The touch of light
Singapore 30th November 2011
Today was much in the spirit of our hardware, the lighting products. Lighting supplier visits, technical lighting demo’s and a visual mock up at night to test our lighting concept with real light sources. Lighting design is a s good as the quality of its final implementation, so knowing what to select, understanding how lights will work in its intended surrounding is key. Reading catalogue information requires more than just “reading” skills, you need to understand what you read and have the ability to translate that in your mind into what it is likely to produce in reality. Let’s have a look at some issues.
Dimensions and weight for a start, we read them in 2 dimensions but once you see the real thing it suddenly has 3 dimensions and a mass! The 1200W floodlight we tested tonight was the size of half a human body and needed at least 2 people to put in in place! Imagine 60 of those as we are planning! that will require some thoughts on installation! Then heat and electrical safety; we have to make sure it is out of reach of the general public as the bloody thing was bloody hot even after operating it less than an hour. During a lighting supplier visit earlier in the day we got a demonstration about thermal control of LED lighting, not the thermostat type that just switches of the light when overheating, but intelligent heat control that dims the LED when it senses that the temperature is reaching critical levels. These are features you need to understand (and see) as just reading the catalogue jargon does not necessarily bring the message home. Quality issues as outdoor weather protection, material quality are obvious, but again when you feel and touch you get a real good fix on whether the catalogue specifications provide the right information. You know…the travel guide syndrome…showing you the beautiful pictures and conveniently leaving out the “rest”.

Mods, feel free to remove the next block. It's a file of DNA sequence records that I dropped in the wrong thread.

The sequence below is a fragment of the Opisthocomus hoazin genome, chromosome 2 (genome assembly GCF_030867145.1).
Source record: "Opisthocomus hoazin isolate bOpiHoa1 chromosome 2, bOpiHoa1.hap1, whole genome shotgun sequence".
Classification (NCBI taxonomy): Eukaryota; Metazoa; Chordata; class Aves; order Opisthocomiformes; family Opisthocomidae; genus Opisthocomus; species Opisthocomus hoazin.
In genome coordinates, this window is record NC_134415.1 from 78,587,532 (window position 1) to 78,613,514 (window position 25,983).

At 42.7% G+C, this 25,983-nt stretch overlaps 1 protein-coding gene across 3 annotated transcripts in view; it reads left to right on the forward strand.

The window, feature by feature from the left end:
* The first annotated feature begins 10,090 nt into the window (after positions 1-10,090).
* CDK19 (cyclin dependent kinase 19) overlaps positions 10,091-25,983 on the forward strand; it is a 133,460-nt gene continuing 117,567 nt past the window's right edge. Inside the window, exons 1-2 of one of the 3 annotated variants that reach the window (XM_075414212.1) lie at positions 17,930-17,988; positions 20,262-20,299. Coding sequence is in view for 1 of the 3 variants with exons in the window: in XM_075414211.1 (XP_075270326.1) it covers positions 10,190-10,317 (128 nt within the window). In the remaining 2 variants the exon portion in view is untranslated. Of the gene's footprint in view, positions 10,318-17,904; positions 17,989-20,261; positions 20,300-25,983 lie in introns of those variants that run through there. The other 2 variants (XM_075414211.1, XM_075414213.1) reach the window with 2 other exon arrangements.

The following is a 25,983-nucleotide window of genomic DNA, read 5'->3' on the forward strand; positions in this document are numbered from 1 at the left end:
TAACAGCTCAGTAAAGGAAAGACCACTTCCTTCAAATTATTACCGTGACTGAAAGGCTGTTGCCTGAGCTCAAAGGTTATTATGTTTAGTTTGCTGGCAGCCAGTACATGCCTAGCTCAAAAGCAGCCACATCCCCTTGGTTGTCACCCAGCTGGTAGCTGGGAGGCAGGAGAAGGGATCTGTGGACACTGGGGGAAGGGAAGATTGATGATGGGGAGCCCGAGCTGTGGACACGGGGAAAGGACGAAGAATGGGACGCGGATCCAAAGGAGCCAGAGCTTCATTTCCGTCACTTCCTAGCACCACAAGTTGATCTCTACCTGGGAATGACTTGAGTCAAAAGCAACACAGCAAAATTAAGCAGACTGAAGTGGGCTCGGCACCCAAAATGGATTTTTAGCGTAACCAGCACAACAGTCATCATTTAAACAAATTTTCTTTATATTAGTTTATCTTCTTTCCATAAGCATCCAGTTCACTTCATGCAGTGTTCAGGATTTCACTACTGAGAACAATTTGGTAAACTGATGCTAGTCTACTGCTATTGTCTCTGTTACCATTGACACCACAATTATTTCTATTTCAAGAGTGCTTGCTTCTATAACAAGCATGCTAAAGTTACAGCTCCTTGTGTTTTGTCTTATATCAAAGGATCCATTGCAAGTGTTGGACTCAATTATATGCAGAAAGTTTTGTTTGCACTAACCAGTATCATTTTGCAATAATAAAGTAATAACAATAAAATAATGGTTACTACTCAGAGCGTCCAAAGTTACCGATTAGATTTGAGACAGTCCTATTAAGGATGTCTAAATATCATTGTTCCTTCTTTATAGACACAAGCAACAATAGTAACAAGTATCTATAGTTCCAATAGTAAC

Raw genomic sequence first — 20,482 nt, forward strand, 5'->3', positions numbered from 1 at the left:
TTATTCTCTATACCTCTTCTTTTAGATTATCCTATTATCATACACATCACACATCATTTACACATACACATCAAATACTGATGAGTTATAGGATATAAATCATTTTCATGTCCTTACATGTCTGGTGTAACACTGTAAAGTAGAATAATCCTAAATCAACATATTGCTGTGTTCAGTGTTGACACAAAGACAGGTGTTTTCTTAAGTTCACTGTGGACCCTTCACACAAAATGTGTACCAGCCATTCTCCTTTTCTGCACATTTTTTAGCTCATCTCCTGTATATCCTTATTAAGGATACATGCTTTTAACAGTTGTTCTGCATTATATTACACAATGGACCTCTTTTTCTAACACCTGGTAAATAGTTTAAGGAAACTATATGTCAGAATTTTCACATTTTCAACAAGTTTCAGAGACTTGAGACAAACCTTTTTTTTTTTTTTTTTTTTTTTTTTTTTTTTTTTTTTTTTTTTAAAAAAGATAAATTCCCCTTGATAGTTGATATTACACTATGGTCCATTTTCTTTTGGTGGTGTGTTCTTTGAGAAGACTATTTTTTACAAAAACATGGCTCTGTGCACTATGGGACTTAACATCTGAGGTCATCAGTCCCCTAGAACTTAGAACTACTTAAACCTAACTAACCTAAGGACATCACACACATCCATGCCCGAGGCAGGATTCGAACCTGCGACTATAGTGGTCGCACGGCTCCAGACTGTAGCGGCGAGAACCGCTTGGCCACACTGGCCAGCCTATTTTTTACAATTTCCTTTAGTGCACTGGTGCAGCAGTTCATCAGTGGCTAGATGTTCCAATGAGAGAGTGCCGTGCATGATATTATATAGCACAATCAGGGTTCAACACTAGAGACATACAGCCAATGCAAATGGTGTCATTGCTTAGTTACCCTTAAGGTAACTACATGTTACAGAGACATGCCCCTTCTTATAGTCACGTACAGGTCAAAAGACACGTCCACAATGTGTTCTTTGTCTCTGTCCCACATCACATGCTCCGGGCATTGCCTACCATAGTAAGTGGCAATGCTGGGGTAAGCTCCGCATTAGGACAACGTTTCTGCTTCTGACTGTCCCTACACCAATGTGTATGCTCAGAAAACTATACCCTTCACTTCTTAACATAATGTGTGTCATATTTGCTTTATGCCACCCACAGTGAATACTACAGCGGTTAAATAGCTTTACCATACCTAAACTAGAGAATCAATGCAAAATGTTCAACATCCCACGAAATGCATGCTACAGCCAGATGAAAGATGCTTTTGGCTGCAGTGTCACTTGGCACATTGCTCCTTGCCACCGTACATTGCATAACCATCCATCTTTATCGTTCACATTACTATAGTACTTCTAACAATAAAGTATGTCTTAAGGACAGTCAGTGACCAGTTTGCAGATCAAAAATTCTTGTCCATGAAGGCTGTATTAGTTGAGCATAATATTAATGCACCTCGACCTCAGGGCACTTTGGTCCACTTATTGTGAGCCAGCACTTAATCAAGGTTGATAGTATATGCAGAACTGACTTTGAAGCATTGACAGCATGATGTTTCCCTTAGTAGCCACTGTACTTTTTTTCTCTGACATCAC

But what really matters to us is the lighting performance. It takes a lot of experience to be able to assess photometric data from a catalogue and it is not for nothing that we always advocate visual testing. Tonight was another proof of the pudding. I had already brought down the quantity of floodlights needed for one of our projects from 80 (as recommended by the supplier) to 60 (based on my own experience and assessment). After testing the lights in as similar conditions as possible (distance/ throw/ beam/ materials) I am confident that we can knock down the quantity even further simply by playing with locations, aiming patterns and beam types.
In Light Watch some sneak pictures from our testing tonight (sorry cant reveal anything more about the project) 🙂
Light Watch 213: Lighting testing